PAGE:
Rick O’ Daniel-Munger, Barb O’ Daniel Munger, Grace Poganski,
Magdalena Hartman, George Robert Bailey, Kelly Karp & Sean Childress in
The Glass Mendacity. Photo – Louisville Repertory Company.
The Glass Mendacity
Written by Maureen Morley & Tom Willmorth
Directed by Angela Miller
Reviewed by Keith Waits
Entire contents are copyright © 2013, Keith Waits. All rights reserved.
Tennessee Williams wrote a great many plays, but even those unfamiliar with his prodigious theatrical output have at least a passing acquaintance with his three most famous works – A Streetcar Named Desire, Cat on A Hot Tin Roof and The Glass Menagerie – plays filled with iconic imagery that have, over time, become clichés in popular culture and would therefore be considered ripe for parody.
Thus we have The Glass Mendacity, a broad-as-the-side-of-a-barn parody of Williams’ neurotic-julep-and-magnolia-blossom body of work. The plot is basically a riff on Cat on A Hot Tin Roof, with a crazy-quilt family of characters pulled from all three plays and mixed up as if put through a Cuisinart to produce a rancid comedic gumbo. The DuBois family gathers to welcome Big Daddy (George Robert Bailey) home from the hospital, where a dire diagnosis has set the potential heirs in conflict to secure inheritance of Belle Reve, the family estate. Daughter Blanche (Kelly Kapp) and her husband Stanley Kowalski (Sean Childress), son Brick (portrayed by a mannequin – seriously) and his wife Maggie the Cat (Barb O’ Daniel-Munger), and the youngest and most emotionally and physically fragile Laura (Magdalena Hartman) are all vying for Big Daddy’s favor, while Big Amanda, his wife (Grace Poganski), dutifully tries to keep the peace while forever remembering the exponentially expanding number of gentleman callers of her youth. There is also Mitch (Rick O’ Daniel-Munger), Big Daddy’s lawyer and potential suitor for Laura, who also serves as a narrator.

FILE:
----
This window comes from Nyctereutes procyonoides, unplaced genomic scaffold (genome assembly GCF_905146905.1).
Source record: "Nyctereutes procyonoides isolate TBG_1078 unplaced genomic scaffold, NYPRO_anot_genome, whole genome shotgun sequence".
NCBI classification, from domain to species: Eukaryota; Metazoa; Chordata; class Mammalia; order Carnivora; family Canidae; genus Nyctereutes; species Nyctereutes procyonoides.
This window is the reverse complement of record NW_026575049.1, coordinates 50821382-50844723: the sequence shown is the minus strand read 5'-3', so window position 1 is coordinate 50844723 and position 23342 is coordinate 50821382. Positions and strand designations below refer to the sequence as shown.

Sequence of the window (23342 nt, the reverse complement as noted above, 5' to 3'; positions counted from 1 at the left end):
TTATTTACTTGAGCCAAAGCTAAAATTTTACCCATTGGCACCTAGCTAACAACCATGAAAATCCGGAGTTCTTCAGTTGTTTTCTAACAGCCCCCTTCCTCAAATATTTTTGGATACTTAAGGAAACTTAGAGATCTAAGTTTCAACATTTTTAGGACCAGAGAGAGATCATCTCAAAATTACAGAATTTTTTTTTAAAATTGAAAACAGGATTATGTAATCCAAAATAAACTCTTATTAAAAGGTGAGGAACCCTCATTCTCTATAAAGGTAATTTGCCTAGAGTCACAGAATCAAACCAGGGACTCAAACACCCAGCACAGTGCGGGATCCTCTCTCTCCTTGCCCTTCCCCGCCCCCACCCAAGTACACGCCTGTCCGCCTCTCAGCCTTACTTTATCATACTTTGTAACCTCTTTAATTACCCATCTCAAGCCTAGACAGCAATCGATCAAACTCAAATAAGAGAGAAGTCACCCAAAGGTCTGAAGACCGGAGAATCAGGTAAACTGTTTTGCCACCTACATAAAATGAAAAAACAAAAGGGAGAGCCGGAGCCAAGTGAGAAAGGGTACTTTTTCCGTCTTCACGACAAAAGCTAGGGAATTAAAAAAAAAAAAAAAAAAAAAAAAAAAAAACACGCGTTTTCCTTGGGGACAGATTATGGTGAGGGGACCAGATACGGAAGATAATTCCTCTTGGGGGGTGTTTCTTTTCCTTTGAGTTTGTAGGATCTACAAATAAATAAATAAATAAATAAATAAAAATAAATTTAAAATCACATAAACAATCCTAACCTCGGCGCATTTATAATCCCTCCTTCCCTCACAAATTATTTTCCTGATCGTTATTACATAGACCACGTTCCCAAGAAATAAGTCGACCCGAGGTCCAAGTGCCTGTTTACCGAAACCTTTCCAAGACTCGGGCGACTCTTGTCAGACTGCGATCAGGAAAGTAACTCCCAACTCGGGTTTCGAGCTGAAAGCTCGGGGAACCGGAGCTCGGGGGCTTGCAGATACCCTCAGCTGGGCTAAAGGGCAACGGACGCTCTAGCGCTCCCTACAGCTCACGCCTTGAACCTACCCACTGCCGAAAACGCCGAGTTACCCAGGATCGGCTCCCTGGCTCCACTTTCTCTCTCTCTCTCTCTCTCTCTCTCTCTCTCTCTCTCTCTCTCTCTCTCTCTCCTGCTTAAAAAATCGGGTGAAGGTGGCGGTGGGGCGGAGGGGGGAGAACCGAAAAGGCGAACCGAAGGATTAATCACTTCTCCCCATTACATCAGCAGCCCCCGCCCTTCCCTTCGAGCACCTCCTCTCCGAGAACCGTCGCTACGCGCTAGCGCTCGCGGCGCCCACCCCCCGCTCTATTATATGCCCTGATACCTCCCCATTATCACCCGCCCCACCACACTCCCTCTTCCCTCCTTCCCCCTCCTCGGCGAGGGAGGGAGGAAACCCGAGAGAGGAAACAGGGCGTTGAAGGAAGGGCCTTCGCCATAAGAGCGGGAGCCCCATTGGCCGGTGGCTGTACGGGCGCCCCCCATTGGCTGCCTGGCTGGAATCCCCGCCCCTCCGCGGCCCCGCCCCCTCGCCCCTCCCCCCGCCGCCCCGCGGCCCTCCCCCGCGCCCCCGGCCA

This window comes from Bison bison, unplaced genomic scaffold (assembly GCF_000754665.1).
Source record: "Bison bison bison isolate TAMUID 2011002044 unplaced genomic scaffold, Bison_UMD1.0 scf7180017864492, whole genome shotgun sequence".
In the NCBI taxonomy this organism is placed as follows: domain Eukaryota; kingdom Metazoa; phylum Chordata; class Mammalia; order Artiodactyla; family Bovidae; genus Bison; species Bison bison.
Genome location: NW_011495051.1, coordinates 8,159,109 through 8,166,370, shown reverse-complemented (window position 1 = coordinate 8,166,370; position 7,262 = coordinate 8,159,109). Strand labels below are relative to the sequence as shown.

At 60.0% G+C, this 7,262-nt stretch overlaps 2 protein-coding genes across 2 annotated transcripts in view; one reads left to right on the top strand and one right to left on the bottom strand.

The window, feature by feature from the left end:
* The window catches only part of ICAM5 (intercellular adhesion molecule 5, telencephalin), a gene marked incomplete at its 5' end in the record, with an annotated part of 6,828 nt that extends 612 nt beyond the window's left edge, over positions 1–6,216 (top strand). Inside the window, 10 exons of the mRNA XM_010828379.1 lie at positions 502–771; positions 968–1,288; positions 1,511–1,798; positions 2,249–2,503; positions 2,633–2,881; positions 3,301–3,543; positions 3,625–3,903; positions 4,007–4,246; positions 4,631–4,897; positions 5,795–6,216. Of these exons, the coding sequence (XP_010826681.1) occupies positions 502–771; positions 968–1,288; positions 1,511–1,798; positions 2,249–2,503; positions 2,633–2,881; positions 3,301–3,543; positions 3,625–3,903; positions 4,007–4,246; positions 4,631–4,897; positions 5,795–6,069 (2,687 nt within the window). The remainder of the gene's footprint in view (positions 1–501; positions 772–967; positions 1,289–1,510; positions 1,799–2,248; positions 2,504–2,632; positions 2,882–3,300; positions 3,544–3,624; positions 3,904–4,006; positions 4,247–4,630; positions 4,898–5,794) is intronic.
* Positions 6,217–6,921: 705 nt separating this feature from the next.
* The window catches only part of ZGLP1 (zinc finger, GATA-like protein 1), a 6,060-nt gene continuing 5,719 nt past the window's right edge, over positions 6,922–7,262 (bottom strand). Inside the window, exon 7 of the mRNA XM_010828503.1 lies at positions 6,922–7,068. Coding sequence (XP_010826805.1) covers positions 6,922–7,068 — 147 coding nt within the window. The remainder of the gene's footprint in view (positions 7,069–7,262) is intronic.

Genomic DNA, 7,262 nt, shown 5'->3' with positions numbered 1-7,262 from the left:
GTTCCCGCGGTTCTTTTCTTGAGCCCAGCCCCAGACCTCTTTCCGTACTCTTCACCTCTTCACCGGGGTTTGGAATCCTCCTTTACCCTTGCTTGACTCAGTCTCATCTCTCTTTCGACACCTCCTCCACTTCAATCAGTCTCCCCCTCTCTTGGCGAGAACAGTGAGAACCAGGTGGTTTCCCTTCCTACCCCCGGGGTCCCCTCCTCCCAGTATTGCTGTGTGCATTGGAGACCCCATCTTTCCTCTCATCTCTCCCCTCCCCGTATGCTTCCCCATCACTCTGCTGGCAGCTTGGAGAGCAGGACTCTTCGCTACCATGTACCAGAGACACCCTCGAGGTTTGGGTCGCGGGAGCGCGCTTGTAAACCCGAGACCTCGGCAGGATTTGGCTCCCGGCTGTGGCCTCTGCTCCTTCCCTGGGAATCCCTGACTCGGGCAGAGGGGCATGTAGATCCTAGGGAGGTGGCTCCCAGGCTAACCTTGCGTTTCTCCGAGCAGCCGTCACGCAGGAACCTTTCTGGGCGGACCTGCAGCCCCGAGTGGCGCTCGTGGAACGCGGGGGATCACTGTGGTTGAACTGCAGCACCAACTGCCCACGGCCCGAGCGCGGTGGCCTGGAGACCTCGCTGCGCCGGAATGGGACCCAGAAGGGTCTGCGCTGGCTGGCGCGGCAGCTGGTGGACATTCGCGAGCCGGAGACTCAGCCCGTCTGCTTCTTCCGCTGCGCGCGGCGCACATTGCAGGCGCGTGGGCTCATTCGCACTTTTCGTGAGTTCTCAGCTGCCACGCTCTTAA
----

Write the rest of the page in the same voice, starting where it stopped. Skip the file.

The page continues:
The script takes a scattershot approach to the wild mash-up of Williams’ elements but maintains a surprisingly clear narrative structure. As many jokes fall flat as succeed, and the lack of subtlety can be grating after a while. Yet there is good energy among the cast and a level of commitment to silliness that wins the day. Every so often someone would manage to bring a moment of nuance to their characterization, but I’m not sure that has any place in such ludicrous business as this. Better to go for broke and overplay it.
The ensemble are all on the same page here, pushing the boundaries without competing with one another and never flinching at the somewhat ridiculous things they are required to do.
One cannot help but wish for a smarter, more thoughtful satire of the overripe tropes of the famous playwright’s work than this script provides; but this amiable production manages to earn its laughs and not overstay its welcome. It puts me in mind of classic Carol Burnett sketches, where Carol might be Blanche, Vicki Lawrence could play Maggie, Harvey Korman as Stanley, etc.; odds are they must have done exactly that at some point. If you long for the that kind of broad sketch comedy or are an aficionado of Tennessee Williams, this show would be a good pick for you.
The Glass Mendacity
October 10, 11, 12, 14, 18, 19 and 20 at 8 p.m.
October 20 at 2 p.m.$16; $11 on Industry Night (October 14). 502-584-7777. Or save box-office fees by using The Kentucky Center’s drive-through ticket service.

Louisville Repertory Company
The MeX Theatre, The Kentucky Center
501 West Main Street
Louisville, KY 40202